Radio Silence

You may be wondering why there has been an extended period of silence? There’s not been much writing news to share. I’ve got stories coming in a couple of anthologies this year – but nothing I can share at this stage.

I’m now waiting on the copyedit for Seven Deadly Sins and have signed off on the art for the cover so hope to have a series of newsworthy items in the next couple of months.

In the meantime I did an interview with The Speucluative Fiction Showcase here

Writing without Rules -a review

Writing without Rules 

Publisher Blurb:

Stop What You’re Doing and Write! Yes, You; Write!

Most writing guides imply–or outright state–that there’s a fixed, specific formula or list of rules you must follow to achieve writing and publishing success. And all of them are phonies. Well, not completely. There are real, applicable techniques and strategies in any writing reference to help you.

But the idea that there’s only one way of writing? Nuts!

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I was sent this book in return for a review. It’s interesting that I’ve never heard of Jeffrey Somers (sorry) or read any of his books – but now I’m tempted to do so after reading this book. Somers was asked to write this book after some successful lectures and articles for Writers Digest 

As I have written (here) I have somewhat of a penchant for writing books and therefore it is no great chore for me to have to read one for review. I really enjoyed this one – it’s entertainingly written and is from a very similar place to how I approach writing. My first writing book was, like so many others, Stephen Kings’s On Writing and, well, I thought I’d been doing it wrong (I also did a couple of posts about doing it wrong – here & here and I may do more in the future) because he was a writing guru and what he was describing was ‘how you MUST write’ (it wasn’t but that’s how I read it).  I wish I’d read this book first – it would have saved a bunch of heartache…

“There is no ‘right’ way. You have to do things the way you want to, learn your lessons, and take your wins… The fact is, there will be plenty of times when you feel like a fraud or an amateur, convinced that every other writer knows more than you do and is playing the game better. They don’t, and they aren’t. It just seems that way from the outside.”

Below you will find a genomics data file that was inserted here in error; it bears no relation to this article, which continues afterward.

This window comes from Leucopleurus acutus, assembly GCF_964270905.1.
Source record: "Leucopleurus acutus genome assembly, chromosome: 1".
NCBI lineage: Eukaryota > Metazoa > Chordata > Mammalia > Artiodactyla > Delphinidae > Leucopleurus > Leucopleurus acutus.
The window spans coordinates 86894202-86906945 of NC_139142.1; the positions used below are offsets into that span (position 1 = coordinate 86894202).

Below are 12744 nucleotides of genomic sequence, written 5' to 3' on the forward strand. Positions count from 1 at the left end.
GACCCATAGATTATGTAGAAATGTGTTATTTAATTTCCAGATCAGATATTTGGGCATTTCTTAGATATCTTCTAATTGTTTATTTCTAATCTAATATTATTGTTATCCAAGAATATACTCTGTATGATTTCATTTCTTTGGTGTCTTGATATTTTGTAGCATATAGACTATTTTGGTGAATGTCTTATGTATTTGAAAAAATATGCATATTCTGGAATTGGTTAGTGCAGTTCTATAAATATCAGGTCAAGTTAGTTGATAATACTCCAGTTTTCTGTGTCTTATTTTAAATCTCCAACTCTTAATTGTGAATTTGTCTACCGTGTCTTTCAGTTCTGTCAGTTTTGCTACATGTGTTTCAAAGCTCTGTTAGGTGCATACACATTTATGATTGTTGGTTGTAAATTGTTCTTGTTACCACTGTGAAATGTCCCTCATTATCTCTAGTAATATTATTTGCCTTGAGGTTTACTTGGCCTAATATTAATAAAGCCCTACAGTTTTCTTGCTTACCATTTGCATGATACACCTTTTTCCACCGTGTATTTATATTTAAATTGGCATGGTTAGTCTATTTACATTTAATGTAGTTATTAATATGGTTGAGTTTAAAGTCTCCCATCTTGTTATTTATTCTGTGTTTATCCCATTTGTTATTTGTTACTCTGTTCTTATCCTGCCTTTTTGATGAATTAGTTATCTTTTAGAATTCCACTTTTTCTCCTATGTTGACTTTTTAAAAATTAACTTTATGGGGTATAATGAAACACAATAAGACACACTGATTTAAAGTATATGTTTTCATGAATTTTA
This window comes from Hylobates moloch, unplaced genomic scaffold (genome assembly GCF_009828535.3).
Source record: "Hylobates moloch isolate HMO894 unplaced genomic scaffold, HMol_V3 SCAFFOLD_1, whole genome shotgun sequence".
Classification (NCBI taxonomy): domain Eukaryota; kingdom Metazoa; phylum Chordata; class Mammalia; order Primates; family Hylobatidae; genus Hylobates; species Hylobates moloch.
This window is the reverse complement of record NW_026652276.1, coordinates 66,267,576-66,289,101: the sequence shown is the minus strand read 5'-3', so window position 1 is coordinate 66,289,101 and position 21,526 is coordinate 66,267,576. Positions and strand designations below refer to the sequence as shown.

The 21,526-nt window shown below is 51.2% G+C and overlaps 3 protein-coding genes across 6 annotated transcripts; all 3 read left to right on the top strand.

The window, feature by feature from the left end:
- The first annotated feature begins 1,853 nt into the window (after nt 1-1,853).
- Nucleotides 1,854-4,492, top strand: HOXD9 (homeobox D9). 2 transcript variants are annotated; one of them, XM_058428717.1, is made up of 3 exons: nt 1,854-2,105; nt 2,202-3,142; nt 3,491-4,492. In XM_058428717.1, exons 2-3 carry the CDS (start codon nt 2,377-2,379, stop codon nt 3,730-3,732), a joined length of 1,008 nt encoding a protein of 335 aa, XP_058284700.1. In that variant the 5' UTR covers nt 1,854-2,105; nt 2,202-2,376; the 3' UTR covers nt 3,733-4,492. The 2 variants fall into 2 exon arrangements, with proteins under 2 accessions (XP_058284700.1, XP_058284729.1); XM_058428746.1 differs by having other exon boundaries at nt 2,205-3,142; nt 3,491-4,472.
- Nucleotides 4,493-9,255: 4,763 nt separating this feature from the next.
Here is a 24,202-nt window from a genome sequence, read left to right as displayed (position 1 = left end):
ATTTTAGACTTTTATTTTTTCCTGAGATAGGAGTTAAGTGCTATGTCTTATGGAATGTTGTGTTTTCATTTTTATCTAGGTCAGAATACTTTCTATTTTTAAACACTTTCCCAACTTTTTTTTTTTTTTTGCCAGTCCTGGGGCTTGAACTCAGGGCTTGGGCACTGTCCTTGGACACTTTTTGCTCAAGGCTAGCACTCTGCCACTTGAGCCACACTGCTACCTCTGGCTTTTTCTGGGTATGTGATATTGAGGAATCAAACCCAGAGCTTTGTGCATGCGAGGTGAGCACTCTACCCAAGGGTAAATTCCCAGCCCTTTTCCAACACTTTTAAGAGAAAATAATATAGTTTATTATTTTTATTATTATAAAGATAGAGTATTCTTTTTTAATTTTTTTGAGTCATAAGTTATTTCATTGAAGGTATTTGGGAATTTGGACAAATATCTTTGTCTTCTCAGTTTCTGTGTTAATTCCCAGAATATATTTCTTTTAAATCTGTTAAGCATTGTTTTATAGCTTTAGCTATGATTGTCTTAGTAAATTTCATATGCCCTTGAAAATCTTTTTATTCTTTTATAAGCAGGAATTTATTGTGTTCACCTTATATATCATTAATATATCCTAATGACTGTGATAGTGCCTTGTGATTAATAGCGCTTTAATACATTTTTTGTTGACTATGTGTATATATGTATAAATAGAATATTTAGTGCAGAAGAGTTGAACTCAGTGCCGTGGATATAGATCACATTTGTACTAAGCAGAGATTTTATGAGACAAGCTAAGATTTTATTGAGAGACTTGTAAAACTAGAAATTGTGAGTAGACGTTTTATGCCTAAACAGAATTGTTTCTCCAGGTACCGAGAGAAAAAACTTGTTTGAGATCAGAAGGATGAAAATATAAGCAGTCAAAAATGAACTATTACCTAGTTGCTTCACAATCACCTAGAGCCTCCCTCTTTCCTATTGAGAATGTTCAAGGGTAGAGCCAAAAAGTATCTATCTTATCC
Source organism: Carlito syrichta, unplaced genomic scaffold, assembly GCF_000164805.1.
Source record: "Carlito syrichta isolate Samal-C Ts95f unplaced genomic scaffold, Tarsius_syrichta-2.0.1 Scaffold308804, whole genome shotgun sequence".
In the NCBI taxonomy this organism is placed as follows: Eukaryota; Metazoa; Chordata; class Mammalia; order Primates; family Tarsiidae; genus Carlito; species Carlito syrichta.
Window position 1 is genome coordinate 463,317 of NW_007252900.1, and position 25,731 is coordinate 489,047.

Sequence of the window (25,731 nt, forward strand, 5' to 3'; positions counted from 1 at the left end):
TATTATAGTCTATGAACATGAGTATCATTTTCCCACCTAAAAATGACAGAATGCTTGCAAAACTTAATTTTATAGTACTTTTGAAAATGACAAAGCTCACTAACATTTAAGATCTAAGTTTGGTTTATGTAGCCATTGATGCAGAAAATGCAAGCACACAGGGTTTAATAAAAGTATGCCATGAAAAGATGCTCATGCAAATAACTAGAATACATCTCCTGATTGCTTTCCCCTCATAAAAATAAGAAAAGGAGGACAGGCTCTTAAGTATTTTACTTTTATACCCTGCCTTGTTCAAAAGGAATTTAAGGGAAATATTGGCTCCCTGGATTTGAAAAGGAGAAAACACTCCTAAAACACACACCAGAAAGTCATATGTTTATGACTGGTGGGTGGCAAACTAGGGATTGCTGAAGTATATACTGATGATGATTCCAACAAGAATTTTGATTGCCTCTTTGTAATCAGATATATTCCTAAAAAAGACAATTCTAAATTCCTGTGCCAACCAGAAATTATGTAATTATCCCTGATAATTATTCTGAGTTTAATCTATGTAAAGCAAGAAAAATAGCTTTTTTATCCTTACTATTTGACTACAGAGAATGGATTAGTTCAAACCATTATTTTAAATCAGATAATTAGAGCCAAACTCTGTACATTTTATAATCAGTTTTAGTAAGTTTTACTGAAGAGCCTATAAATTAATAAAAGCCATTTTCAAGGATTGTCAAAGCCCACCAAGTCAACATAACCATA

Somers also introduced me (or re-introduced, although I do wonder if it was his article on Writers Digest I originally read) to Plantsing – Plotting and Pantsing using whatever works from both strategies.

So this is a great first writing book to grab as a starting out writer and reminds you as an experienced writer that there are no rules (I still get hung up on that occasionally) and I’d thoroughly recommend it – not least for the entertaining way it’s written, and the many, many amusing footnotes.

Radio Silence

I’m diving deeper into edits and full days in the word mines for both Seven Deadly Swords and Certainty of Dust so there will probably be radio silence here for a while.

I have seen a mock up of the cover for SDS and that’s very exciting!

It’s likely that the next thing of mine out will be Infinite Dysmorphia (hopefully in May) which I edited for Grimbold:

infinite dysmorphia

Embers of War – Review

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Published by Titan on 20th February.

Ever since I heard Gareth reading from this book I’ve been waiting for it to come out. I was very lucky to receive an ARC from Titan before publication.

He’s given himself a difficult task here – a multi 1st person POV (at least 6 narrative voices), including the ship Trouble Dog and an alien called Nod. It’s worth noting that this is the first book in a trilogy – so has the added complication of giving enough of the universe away to be interesting but not too much so that you don’t feel you want to explore more.

There is a fabulous conceit here that an ancient alien civilisation carved an entire solar system (called the Gallery) into planet-sized sculptures that have since, in the absence of any knowledge of their true function, become a tourist destination.

When a starliner visiting the Gallery is shot down with acclaimed war poet Ona Sudak on board the Trouble Dog, a reclamation vessel, is sent to provide aid. We follow Sal Konstanz and her crew as they dash across the universe on a mission of mercy.

This is a space opera that the author has tackled with gusto and evident enjoyment. He’s very good at keeping you turning the pages and I predict that this will be a very popular series.